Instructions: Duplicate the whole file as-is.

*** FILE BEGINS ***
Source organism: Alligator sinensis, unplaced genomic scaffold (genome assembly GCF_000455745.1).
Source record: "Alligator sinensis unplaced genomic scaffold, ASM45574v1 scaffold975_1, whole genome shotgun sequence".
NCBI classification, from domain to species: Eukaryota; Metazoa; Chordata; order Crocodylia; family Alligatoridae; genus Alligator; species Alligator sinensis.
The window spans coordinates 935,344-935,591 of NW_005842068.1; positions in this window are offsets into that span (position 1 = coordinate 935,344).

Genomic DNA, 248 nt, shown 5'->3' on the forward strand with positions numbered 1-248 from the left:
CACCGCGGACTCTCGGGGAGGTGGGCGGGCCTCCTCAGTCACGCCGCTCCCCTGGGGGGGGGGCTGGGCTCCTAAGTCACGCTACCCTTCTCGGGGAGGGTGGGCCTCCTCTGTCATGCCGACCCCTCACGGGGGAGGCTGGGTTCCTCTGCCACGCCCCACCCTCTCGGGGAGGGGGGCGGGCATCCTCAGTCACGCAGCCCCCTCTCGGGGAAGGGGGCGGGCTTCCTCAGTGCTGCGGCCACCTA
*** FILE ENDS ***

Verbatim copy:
Source organism: Alligator sinensis, unplaced genomic scaffold (genome assembly GCF_000455745.1).
Source record: "Alligator sinensis unplaced genomic scaffold, ASM45574v1 scaffold975_1, whole genome shotgun sequence".
NCBI classification, from domain to species: Eukaryota; Metazoa; Chordata; order Crocodylia; family Alligatoridae; genus Alligator; species Alligator sinensis.
The window spans coordinates 935,344-935,591 of NW_005842068.1; positions in this window are offsets into that span (position 1 = coordinate 935,344).

Genomic DNA, 248 nt, shown 5'->3' on the forward strand with positions numbered 1-248 from the left:
CACCGCGGACTCTCGGGGAGGTGGGCGGGCCTCCTCAGTCACGCCGCTCCCCTGGGGGGGGGGCTGGGCTCCTAAGTCACGCTACCCTTCTCGGGGAGGGTGGGCCTCCTCTGTCATGCCGACCCCTCACGGGGGAGGCTGGGTTCCTCTGCCACGCCCCACCCTCTCGGGGAGGGGGGCGGGCATCCTCAGTCACGCAGCCCCCTCTCGGGGAAGGGGGCGGGCTTCCTCAGTGCTGCGGCCACCTA